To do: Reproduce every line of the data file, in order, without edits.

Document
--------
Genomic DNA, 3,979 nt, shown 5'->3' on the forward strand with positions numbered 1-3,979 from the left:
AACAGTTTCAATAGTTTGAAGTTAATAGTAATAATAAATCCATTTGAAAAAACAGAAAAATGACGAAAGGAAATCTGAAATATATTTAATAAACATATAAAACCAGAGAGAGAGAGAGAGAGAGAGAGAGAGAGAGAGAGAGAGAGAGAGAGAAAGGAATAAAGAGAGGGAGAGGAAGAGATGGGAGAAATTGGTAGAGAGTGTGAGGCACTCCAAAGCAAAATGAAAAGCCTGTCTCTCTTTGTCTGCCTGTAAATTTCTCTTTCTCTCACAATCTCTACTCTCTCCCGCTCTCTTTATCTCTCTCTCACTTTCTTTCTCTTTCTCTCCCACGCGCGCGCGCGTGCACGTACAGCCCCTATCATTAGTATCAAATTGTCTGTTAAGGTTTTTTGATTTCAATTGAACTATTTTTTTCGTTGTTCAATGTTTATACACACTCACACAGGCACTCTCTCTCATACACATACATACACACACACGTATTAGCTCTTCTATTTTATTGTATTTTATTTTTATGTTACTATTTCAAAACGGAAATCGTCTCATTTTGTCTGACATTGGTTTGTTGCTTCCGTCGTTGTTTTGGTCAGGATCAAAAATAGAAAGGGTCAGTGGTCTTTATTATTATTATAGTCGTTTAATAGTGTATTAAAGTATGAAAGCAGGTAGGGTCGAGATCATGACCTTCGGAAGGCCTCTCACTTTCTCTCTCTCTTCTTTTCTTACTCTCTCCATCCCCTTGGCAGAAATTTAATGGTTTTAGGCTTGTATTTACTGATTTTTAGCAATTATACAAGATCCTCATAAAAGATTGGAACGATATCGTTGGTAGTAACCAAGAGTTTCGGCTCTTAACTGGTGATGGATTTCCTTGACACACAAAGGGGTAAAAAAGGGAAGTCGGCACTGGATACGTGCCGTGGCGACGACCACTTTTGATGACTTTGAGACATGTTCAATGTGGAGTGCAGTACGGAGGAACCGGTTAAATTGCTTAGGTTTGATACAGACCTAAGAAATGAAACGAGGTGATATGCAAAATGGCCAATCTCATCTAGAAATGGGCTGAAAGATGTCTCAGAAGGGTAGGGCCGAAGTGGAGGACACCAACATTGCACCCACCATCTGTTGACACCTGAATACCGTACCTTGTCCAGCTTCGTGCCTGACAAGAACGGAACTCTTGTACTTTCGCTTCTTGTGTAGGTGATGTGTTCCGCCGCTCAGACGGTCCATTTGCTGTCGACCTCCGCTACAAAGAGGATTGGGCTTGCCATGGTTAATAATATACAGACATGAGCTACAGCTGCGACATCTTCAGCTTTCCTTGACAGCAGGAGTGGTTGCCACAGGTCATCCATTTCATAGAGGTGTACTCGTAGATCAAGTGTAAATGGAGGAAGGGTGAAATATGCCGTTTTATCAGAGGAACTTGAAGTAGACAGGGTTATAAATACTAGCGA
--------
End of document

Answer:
Genomic DNA, 3,979 nt, shown 5'->3' on the forward strand with positions numbered 1-3,979 from the left:
AACAGTTTCAATAGTTTGAAGTTAATAGTAATAATAAATCCATTTGAAAAAACAGAAAAATGACGAAAGGAAATCTGAAATATATTTAATAAACATATAAAACCAGAGAGAGAGAGAGAGAGAGAGAGAGAGAGAGAGAGAGAGAGAGAGAGAAAGGAATAAAGAGAGGGAGAGGAAGAGATGGGAGAAATTGGTAGAGAGTGTGAGGCACTCCAAAGCAAAATGAAAAGCCTGTCTCTCTTTGTCTGCCTGTAAATTTCTCTTTCTCTCACAATCTCTACTCTCTCCCGCTCTCTTTATCTCTCTCTCACTTTCTTTCTCTTTCTCTCCCACGCGCGCGCGCGTGCACGTACAGCCCCTATCATTAGTATCAAATTGTCTGTTAAGGTTTTTTGATTTCAATTGAACTATTTTTTTCGTTGTTCAATGTTTATACACACTCACACAGGCACTCTCTCTCATACACATACATACACACACACGTATTAGCTCTTCTATTTTATTGTATTTTATTTTTATGTTACTATTTCAAAACGGAAATCGTCTCATTTTGTCTGACATTGGTTTGTTGCTTCCGTCGTTGTTTTGGTCAGGATCAAAAATAGAAAGGGTCAGTGGTCTTTATTATTATTATAGTCGTTTAATAGTGTATTAAAGTATGAAAGCAGGTAGGGTCGAGATCATGACCTTCGGAAGGCCTCTCACTTTCTCTCTCTCTTCTTTTCTTACTCTCTCCATCCCCTTGGCAGAAATTTAATGGTTTTAGGCTTGTATTTACTGATTTTTAGCAATTATACAAGATCCTCATAAAAGATTGGAACGATATCGTTGGTAGTAACCAAGAGTTTCGGCTCTTAACTGGTGATGGATTTCCTTGACACACAAAGGGGTAAAAAAGGGAAGTCGGCACTGGATACGTGCCGTGGCGACGACCACTTTTGATGACTTTGAGACATGTTCAATGTGGAGTGCAGTACGGAGGAACCGGTTAAATTGCTTAGGTTTGATACAGACCTAAGAAATGAAACGAGGTGATATGCAAAATGGCCAATCTCATCTAGAAATGGGCTGAAAGATGTCTCAGAAGGGTAGGGCCGAAGTGGAGGACACCAACATTGCACCCACCATCTGTTGACACCTGAATACCGTACCTTGTCCAGCTTCGTGCCTGACAAGAACGGAACTCTTGTACTTTCGCTTCTTGTGTAGGTGATGTGTTCCGCCGCTCAGACGGTCCATTTGCTGTCGACCTCCGCTACAAAGAGGATTGGGCTTGCCATGGTTAATAATATACAGACATGAGCTACAGCTGCGACATCTTCAGCTTTCCTTGACAGCAGGAGTGGTTGCCACAGGTCATCCATTTCATAGAGGTGTACTCGTAGATCAAGTGTAAATGGAGGAAGGGTGAAATATGCCGTTTTATCAGAGGAACTTGAAGTAGACAGGGTTATAAATACTAGCGA